My trip to Washington DC last week was a bit different than past visits. This time I was invited as a speaker for the AIPAC conference to offer a European perspective on the de-legitimization of Israel. I shared and discussed my perspective with the co-panelists, Richard Prasquier and Daniel Taub and with a really eager audience.
I explained that in Europe, Israel does not have a bad image because of anti-Semitic sentiments. Of course, I do not deny the existence of this problem or other similar problems in Europe, but I doubt that it’s the real driver of Israel’s image problem. Actually, regarding the Middle East and North Africa region, Europeans are more focused on the rising inflow of migrants, an issue often used to fuel the rise of xenophobic populism.
Rather, as I stated at the AIPAC conference, Israel should reach out to Europe in order to better explain its point of view. Europeans get very limited information about Israel if compared to Americans (a night to day comparison). The same holds for European politicians. For example, there is no AIPAC-like organization in Brussels to offer information to European parliamentarians and decision-makers. And sometimes when European politicians and parties – like the EPP – try to reach out to Israel, the response is usually lukewarm. Bottom line: Israel should not put all its eggs in one basket (Washington).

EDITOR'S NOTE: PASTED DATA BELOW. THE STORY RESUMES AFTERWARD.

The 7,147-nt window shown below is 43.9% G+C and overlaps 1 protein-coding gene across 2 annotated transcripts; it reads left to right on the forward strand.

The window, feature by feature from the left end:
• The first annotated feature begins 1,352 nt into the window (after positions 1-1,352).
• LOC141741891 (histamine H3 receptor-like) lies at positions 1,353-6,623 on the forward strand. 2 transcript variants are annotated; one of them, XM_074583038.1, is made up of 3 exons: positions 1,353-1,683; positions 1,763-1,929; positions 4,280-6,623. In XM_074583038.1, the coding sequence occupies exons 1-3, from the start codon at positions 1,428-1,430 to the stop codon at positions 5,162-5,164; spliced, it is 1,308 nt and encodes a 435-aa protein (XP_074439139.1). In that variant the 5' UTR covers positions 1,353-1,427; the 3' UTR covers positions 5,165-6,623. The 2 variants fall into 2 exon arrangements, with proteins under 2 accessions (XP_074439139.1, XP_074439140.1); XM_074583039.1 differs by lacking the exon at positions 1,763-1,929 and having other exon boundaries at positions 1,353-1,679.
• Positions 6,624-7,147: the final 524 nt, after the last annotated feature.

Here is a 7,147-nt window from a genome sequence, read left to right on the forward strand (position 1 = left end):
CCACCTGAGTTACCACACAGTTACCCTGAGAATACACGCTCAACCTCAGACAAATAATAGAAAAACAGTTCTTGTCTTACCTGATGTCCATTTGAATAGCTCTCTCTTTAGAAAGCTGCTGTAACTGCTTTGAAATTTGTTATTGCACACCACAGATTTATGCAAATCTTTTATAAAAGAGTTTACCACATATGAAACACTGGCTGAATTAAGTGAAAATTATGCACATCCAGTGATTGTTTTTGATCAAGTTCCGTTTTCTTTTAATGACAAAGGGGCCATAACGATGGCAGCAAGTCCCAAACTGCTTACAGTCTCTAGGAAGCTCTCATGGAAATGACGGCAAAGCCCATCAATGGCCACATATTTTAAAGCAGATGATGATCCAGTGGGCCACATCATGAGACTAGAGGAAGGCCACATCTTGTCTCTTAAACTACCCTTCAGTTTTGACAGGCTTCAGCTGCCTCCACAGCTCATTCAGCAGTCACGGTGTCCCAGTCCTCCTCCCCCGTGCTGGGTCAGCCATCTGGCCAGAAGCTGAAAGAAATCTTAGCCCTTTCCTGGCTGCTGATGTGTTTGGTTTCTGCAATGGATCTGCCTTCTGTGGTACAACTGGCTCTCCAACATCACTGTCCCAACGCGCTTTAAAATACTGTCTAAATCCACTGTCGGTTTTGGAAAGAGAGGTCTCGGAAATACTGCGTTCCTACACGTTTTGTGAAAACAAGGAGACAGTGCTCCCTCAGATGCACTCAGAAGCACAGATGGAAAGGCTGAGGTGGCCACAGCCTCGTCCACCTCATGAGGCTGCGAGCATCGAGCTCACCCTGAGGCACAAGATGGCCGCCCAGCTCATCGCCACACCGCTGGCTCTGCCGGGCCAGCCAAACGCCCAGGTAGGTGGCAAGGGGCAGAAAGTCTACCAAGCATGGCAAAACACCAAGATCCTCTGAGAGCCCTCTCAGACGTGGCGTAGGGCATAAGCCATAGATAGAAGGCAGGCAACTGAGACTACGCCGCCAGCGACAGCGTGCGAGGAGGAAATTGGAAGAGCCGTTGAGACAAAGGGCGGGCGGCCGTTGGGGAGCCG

In addition to AIPAC, I had several interesting meetings in Capitol Hill, building new bridges for the EPP and strengthening the existing ones. I met for the first time with Congressman Dana Rohrabacher. I had also an excellent meeting with Republican Congressmen Mario Diaz-Balart and Iliana Ros-Lietenen, of course being main topic Cuba but also the situation in Venezuela, North Africa, Middle East and the economic crisis in Europe. I also met with our partners for the last 8 years, the International Republican Institute.
Finally, I visited the headquarters of the RNC and had a great meeting with Chairman Reince Priebus, where I briefed him on EPP’s preparations for the 2014 elections, in view of the nomination of presidential candidates by the European political parties. I explained him that these elections will have for the first time a presidential character, but they will not be able to match (at least not this time) the US presidential elections. Yet, slowly but surely, we’re moving there: the EPP will run a presidential campaign, including presidential debates.